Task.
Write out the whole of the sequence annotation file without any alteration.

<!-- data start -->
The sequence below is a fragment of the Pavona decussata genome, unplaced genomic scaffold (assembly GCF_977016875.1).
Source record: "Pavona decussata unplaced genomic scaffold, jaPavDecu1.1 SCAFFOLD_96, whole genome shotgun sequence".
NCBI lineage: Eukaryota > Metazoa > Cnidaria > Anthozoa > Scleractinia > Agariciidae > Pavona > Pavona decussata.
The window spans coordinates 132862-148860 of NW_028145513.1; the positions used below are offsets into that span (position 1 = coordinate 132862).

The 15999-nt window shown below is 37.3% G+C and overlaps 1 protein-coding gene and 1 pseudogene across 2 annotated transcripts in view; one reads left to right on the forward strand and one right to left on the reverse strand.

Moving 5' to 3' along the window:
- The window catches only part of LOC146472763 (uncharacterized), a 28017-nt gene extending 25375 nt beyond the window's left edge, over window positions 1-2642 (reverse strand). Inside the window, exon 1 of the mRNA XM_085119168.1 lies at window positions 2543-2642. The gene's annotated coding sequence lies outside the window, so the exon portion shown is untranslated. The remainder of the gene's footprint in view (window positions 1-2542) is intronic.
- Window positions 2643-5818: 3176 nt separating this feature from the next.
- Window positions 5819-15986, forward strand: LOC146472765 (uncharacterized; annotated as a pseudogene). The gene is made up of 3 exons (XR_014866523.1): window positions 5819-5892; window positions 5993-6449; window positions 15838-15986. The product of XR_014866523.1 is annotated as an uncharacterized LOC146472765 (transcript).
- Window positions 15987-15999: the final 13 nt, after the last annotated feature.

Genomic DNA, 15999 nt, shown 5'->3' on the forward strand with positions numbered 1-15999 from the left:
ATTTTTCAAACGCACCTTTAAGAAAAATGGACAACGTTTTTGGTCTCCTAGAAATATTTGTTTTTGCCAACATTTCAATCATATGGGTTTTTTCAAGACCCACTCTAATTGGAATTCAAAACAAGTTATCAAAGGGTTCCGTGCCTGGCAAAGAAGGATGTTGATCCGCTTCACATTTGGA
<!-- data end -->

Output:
The sequence below is a fragment of the Pavona decussata genome, unplaced genomic scaffold (assembly GCF_977016875.1).
Source record: "Pavona decussata unplaced genomic scaffold, jaPavDecu1.1 SCAFFOLD_96, whole genome shotgun sequence".
NCBI lineage: Eukaryota > Metazoa > Cnidaria > Anthozoa > Scleractinia > Agariciidae > Pavona > Pavona decussata.
The window spans coordinates 132862-148860 of NW_028145513.1; the positions used below are offsets into that span (position 1 = coordinate 132862).

The 15999-nt window shown below is 37.3% G+C and overlaps 1 protein-coding gene and 1 pseudogene across 2 annotated transcripts in view; one reads left to right on the forward strand and one right to left on the reverse strand.

Moving 5' to 3' along the window:
- The window catches only part of LOC146472763 (uncharacterized), a 28017-nt gene extending 25375 nt beyond the window's left edge, over window positions 1-2642 (reverse strand). Inside the window, exon 1 of the mRNA XM_085119168.1 lies at window positions 2543-2642. The gene's annotated coding sequence lies outside the window, so the exon portion shown is untranslated. The remainder of the gene's footprint in view (window positions 1-2542) is intronic.
- Window positions 2643-5818: 3176 nt separating this feature from the next.
- Window positions 5819-15986, forward strand: LOC146472765 (uncharacterized; annotated as a pseudogene). The gene is made up of 3 exons (XR_014866523.1): window positions 5819-5892; window positions 5993-6449; window positions 15838-15986. The product of XR_014866523.1 is annotated as an uncharacterized LOC146472765 (transcript).
- Window positions 15987-15999: the final 13 nt, after the last annotated feature.

Genomic DNA, 15999 nt, shown 5'->3' on the forward strand with positions numbered 1-15999 from the left:
ATTTTTCAAACGCACCTTTAAGAAAAATGGACAACGTTTTTGGTCTCCTAGAAATATTTGTTTTTGCCAACATTTCAATCATATGGGTTTTTTCAAGACCCACTCTAATTGGAATTCAAAACAAGTTATCAAAGGGTTCCGTGCCTGGCAAAGAAGGATGTTGATCCGCTTCACATTTGGA